The answer is that all chiral centers are stereocenters, but not all stereocenters are chiral centers thus the words are not interchangeable.
A chiral center requires four or more different molecular groups attached to a single center atom (asymetrical). In the case of pnictogens (nitrogen, phosphorus, etc...) or chalcogens (sulfer, selenium, etc...) an electron pair can count as one of the molecular groups.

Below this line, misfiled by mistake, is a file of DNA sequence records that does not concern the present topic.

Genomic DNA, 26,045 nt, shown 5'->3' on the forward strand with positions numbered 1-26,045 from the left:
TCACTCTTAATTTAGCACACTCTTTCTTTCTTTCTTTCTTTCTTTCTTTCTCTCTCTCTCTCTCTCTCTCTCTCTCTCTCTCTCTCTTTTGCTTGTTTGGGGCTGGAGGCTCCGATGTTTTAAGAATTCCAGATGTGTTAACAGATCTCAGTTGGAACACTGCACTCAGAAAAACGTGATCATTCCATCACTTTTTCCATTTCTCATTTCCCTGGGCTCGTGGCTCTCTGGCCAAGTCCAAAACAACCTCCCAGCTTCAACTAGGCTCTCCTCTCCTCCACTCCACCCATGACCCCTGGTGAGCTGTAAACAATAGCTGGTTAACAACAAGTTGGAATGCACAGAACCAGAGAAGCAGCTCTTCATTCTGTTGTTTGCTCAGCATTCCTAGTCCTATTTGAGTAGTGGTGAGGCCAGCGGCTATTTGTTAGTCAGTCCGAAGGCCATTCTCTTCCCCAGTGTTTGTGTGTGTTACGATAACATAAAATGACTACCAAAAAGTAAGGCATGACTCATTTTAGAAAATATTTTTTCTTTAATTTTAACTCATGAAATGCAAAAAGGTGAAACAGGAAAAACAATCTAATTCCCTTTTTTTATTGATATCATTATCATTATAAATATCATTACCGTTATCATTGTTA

An alkene is a stereocenter that requires 3 or 4 different molecular groups such that no two common groups are on the same side of the bond (must be able to determine an E/Z configuration). In the case of the blue stereocenter, the methyl groups are on the same side and thus switching their position would create an identical compound meaning the alkene is not a stereocenter. For the red center switching the position of the bromine and methyl groups would create the Z-isomer from the E-isomer thus is a stereocenter, but not a chiral center. If however, the hydrogen of the blue stereogroup were to switch positions with a methyl group then the blue alkene would be a stereocenter with three distinct molecular groups.